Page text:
In a direct popular vote, every vote made by citizens is counted in order to determine the winner. Whichever candidate receives the majority of votes, gets the position. With the Electoral College, electors votes as representatives for their state. The candidate that wins the popular vote in a state receives the all of the electoral votes of that state in the winner-takes-all system.

The risk of electors not voting for their state’s more popular candidate is an argument commonly used to oppose the Electoral College. It is true that there have been “faithless” electors, but rarely do the electors vote for someone other than their state’s chosen candidate.
Only five times in the history of presidential elections has the Electoral College been the reason that the candidate was elected. Since 1888, there have been two instances: Bush v. Gore and Trump v. Clinton.

Supporters of Hillary Clinton have been upset recently about Trump’s victory, seeing as Clinton won the nation’s popular vote but Trump won the Electoral College. However, Clinton did well in states like New York and California that have high populations, but did poorly across the nation, winning her the popular vote but not enough electoral votes.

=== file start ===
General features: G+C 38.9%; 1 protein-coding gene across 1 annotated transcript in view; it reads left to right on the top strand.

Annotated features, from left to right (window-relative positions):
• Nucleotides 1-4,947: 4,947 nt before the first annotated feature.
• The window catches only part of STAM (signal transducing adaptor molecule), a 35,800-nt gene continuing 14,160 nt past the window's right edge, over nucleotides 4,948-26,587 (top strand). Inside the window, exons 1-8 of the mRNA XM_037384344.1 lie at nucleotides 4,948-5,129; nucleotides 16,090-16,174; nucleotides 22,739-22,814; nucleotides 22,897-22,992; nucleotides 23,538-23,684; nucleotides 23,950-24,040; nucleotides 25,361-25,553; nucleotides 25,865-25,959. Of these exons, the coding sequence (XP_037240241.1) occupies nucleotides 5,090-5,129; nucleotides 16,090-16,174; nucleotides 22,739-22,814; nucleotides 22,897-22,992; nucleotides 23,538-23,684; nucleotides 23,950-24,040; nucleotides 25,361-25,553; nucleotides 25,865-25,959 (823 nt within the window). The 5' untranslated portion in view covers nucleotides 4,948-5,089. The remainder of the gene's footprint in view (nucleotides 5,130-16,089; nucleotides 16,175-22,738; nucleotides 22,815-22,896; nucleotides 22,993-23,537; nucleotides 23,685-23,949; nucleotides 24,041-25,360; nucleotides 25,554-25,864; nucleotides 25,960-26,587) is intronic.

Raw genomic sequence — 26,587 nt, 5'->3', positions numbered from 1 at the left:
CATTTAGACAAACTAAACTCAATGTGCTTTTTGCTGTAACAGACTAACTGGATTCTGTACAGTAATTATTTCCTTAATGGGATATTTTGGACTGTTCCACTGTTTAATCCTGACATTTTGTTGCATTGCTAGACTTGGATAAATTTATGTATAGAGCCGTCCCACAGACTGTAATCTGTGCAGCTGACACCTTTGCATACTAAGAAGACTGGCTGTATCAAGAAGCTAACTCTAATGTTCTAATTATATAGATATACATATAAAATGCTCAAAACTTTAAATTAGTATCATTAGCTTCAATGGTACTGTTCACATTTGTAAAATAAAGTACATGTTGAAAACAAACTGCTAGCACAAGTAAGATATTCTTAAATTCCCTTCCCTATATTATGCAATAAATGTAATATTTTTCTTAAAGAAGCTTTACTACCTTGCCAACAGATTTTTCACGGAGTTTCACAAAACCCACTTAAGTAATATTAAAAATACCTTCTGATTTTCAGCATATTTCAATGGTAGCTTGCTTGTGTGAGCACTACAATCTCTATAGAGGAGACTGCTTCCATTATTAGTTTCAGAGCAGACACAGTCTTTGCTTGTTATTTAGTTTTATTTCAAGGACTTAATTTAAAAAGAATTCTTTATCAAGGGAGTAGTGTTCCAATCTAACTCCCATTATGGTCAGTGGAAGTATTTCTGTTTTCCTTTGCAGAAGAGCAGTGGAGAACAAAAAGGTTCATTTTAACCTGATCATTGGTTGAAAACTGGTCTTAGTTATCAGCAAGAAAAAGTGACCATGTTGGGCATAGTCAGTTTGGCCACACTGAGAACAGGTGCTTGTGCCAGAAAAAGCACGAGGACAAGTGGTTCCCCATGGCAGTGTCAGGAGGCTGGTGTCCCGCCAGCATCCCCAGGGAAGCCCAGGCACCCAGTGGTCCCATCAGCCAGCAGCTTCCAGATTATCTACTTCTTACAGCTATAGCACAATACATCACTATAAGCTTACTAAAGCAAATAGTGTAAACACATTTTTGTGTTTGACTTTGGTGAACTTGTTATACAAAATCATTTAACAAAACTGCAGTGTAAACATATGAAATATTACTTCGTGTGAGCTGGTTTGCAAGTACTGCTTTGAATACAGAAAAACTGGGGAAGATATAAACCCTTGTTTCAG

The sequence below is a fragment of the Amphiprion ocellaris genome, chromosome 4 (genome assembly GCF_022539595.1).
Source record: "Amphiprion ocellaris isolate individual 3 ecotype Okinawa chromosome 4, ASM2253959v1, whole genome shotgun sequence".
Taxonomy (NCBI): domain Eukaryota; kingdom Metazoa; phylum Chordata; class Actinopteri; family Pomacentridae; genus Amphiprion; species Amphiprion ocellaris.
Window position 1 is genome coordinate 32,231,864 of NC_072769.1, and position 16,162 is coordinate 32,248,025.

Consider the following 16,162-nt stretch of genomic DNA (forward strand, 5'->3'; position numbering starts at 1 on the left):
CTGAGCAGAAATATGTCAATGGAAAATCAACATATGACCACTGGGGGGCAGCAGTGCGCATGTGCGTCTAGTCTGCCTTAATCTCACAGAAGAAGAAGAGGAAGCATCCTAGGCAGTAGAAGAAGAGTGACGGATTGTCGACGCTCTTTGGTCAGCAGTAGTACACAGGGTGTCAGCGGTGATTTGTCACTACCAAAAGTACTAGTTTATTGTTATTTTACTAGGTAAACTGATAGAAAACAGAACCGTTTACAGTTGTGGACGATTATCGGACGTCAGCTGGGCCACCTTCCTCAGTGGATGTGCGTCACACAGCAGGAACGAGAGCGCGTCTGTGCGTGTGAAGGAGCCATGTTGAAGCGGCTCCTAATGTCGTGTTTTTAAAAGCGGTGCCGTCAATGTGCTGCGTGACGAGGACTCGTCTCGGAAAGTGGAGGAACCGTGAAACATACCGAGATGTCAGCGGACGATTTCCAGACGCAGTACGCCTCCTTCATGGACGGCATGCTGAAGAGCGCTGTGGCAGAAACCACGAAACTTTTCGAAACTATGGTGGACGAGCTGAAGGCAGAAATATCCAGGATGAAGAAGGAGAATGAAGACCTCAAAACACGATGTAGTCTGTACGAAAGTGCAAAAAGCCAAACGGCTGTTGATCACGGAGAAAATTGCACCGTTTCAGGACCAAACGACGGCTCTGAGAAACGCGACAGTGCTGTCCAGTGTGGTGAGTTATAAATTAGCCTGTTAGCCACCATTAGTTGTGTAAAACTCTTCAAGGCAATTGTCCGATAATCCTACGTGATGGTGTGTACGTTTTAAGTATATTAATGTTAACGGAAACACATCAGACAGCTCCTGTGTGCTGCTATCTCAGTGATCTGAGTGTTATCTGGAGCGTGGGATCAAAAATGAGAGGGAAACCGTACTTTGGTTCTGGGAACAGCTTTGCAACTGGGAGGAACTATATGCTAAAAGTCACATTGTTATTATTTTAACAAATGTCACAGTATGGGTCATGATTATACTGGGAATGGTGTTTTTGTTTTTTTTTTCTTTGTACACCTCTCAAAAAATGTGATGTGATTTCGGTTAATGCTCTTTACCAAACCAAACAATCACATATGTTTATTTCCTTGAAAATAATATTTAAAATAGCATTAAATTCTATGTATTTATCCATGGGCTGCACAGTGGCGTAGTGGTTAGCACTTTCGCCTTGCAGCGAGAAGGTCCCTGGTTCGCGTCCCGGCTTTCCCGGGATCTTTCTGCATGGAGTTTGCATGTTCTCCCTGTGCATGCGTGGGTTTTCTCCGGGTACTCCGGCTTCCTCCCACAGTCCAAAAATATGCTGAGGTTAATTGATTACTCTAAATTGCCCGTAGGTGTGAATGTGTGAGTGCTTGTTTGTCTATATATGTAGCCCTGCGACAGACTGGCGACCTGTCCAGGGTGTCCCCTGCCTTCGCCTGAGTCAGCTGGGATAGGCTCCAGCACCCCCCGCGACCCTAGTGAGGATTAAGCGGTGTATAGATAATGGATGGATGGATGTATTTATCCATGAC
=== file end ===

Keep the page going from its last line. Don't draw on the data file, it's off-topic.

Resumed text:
The truth of the matter is that every presidential candidate knows the rules on how to be elected president, and Trump just played them better. Hillary Clinton did not visit many of the smaller states that Trump did, tipping the scale in his favor. In fact, she only won twenty states.
An argument for keeping the Electoral College is that candidates have to be able to win across the board in order to win the election as a whole. It’s impossible for a candidate to get support only from one region and still win. In a popular vote, more populous regions would control elections and candidates would only have to cater to specific regions.